Poderopedia is an interesting concept. It’s a social network map of powerful people in one country or another. It started in Chile, which is a good place for it. Chile, despite scoring well on some measures of social mobility, isn’t really all that mobile at the very top end. The billionaire class is compact, made up of a long-lived oligarchy with massively overlapping interests. The social network map is crucial to understanding the country. We’re talking here about a country where the main respectable newspapers, El Mercurio, La Tercera and La Segunda, all devote multiple color pages EVERY DAY to social event photos. Social pages are, essentially, social network maps: who was talking to whom, and where.
Now, Poderopedia is off to Venezuela, where it faces a much more challenging task. Venezuela, in theory, has had middling social mobility, but the lived experience is that people can make it. Sure, there are still a few people around who are descended from the old aristocracy, but many of them have little to show for their fancy names. And today, we’ve been through the rise and fall of many newish dynasties along with big flash in the pan banks, booming retailers and new industrial players. The last decade has been especially important at creating huge new-money power centers from families that were, in some cases, living with dirt floors just a few years earlier. Within these groups, the connections are often hard to suss out. I once had the pleasure of asking someone about the reputation of a wealthy Venezuelan, only to later learn that the subject of my inquiries was, secretly, my source’s employer. Continue reading
that nobody mentions that the US already imposed sanctions on Venezuela’s state oil company, back in 2011. It has also imposed targeted sanctions against several members of the government for allegedly being drug kingpins, from this one in 2008 to one just last year.
Despite warnings that Hugo Chávez would use these sanctions as a means to attack the US in rhetoric and blame the US for Venezuela’s failings, Venezuela’s response was muted from the start, and has fallen so silent that these sanctions now go unmentioned by everyone: scholar David Smilde of WOLA and Tulane University, who argued today in the Washington Post against sanctions; US Asst Secretary of State Roberta Jacobson, who recently said that the US had been asked by the Venezuelan opposition not to impose sanctions on Venezuela; Sen. Marco Rubio, who is pushing specific sanctions against individuals in the Venezuelan government; and even Chavismo’s top English-language polemicist, Eva Golinger.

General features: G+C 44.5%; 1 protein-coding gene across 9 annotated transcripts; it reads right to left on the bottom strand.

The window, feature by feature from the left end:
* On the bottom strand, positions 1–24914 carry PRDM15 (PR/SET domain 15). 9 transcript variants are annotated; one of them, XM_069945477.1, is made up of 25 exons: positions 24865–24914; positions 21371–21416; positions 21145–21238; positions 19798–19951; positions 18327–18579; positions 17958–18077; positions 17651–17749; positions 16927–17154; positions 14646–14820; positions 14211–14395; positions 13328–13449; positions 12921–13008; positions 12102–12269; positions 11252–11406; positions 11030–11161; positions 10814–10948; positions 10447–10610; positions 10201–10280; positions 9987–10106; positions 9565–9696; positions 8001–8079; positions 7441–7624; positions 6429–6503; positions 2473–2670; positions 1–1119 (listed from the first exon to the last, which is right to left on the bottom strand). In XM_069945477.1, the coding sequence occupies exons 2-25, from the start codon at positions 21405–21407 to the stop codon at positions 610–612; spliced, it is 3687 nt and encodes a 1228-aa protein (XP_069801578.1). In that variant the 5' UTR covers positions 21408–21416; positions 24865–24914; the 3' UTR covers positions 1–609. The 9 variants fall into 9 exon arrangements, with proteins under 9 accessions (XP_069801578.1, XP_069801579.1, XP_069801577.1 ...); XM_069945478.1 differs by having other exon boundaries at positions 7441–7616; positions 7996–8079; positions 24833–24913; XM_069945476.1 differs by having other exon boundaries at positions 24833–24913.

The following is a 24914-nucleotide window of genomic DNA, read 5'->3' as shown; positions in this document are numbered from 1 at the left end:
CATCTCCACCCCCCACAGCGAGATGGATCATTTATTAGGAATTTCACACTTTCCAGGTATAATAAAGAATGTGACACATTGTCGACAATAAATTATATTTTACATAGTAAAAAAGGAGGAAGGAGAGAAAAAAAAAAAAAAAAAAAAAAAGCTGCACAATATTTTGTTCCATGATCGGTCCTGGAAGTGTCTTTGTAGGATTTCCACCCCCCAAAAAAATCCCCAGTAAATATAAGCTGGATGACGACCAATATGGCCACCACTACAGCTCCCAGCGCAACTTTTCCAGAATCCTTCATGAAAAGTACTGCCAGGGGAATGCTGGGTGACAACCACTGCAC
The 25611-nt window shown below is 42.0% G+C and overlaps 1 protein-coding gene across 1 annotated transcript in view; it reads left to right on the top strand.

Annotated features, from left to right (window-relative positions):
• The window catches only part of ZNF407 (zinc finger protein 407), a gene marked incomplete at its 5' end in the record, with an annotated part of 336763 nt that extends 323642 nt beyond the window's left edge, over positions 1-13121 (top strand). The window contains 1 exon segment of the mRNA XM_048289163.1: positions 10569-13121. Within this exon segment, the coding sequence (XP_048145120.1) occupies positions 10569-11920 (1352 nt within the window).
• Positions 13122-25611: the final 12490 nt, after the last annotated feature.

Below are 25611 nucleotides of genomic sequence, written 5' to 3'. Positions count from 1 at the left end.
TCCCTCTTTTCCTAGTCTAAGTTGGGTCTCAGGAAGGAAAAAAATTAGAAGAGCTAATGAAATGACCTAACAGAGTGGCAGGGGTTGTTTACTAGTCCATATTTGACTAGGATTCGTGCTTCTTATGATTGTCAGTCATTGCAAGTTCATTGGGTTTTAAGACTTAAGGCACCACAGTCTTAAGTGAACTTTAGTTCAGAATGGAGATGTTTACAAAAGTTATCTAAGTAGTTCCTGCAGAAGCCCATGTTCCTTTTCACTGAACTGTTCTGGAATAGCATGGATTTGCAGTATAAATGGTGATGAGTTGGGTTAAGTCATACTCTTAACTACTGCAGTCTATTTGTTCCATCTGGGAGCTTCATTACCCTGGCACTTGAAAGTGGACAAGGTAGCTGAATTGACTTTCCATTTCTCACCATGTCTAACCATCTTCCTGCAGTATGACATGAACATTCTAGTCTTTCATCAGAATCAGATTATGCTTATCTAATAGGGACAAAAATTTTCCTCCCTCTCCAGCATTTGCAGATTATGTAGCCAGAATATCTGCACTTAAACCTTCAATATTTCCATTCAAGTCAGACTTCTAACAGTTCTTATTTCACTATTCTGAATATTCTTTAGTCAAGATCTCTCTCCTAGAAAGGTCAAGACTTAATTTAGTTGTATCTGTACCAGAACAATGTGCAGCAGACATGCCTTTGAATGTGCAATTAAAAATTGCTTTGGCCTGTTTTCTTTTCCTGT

I think anyone arguing that Maduro will use US sanctions to bolster his position needs to explain why he hasn’t already done that. Here’s what I think: the Venezuelan people aren’t stupid. Even die-hard government supporters know there are some awfully corrupt people in their government. People from the political right might say corruption is a natural facet of central planning and socialism, those from the center might blame history or say Venezuela has always had its bad apples (mangoes?), and those on the left call the corrupt ones the “derecha endogena” and blame them for halting the revolution’s progress. Different diagnoses, but they can agree on the presence of corruption. They know that the country’s problems don’t come from a few US sanctions against unpopular individuals and light sanctions on PDVSA.
I don’t have an opinion on whether the US should impose sanctions on supposed human rights violators from Venezuela, but I wish those debating would recognize the status quo for what it is.
Somehow I missed that PDVSA was building a power plant in Bolivia.
May 19 2014, Santa Cruz, Bolivia – The CEO of PDVSA in Bolivia, Darío Merchán, said the construction and assembly of the Planta Termoeléctrica del Sur, in Tarija, entered its final phase and its launch is forecasted for June… Termoeléctrica del Sur is a project of the joint venture Empresa Nacional de Electricidad Andina and required a $122 million investment, financed by the Bolivian Central Bank (BCB). …160 megawatts…inauguration in a matter of weeks…Energy consumption in the country is rising to 1,200 megawatts and supply is 1,400 megawatts, leaving a 200 MW reserve. Merchán emphasized that the Termoeléctrica del Sur will bring Bolivia closer to its goal of exporting electricity in the medium term.
Now all they need is a power line to the llanos, and Venezuela will be ready for El Niño.
While North American greens spend all their energy fighting against Keystone XL (and driving crude oil onto exploding freight trains) Venezuela is getting ready to commission this.
This is a 153-km, 42″ oil pipeline with a capacity of 750,000 barrels a day of high-sulfur, high-carbon, processing-intensive oil. It will one day take oil from Venezuela’s quiet, biodiverse Orinoco Belt to the largely pristine Caribbean coast. There the oil will be partially refined (upgraded) into higher-quality crude. Upgrading is the removal of petroleum coke and sulfur. Those unpleasant byproducts sit in great heaps near the sea until they are sold to industrial users around the world. Concrete-makers love Venezuelan petcoke because it is a high-energy fuel for their kilns, never mind that it’s very carbon-intense.
The Keystone XL, which has gotten people so up in arms, has 830,000 barrels a day of capacity, with its source oil being mined rather than drilled. That’s a big deal, no doubt. And you can’t easily compare one polluter to the other. Still, I think it’s fair to say that the Venezuelan pipeline is at least on the same order of magnitude as Keystone. And it’s being built with US dollars that come from US drivers. Continue reading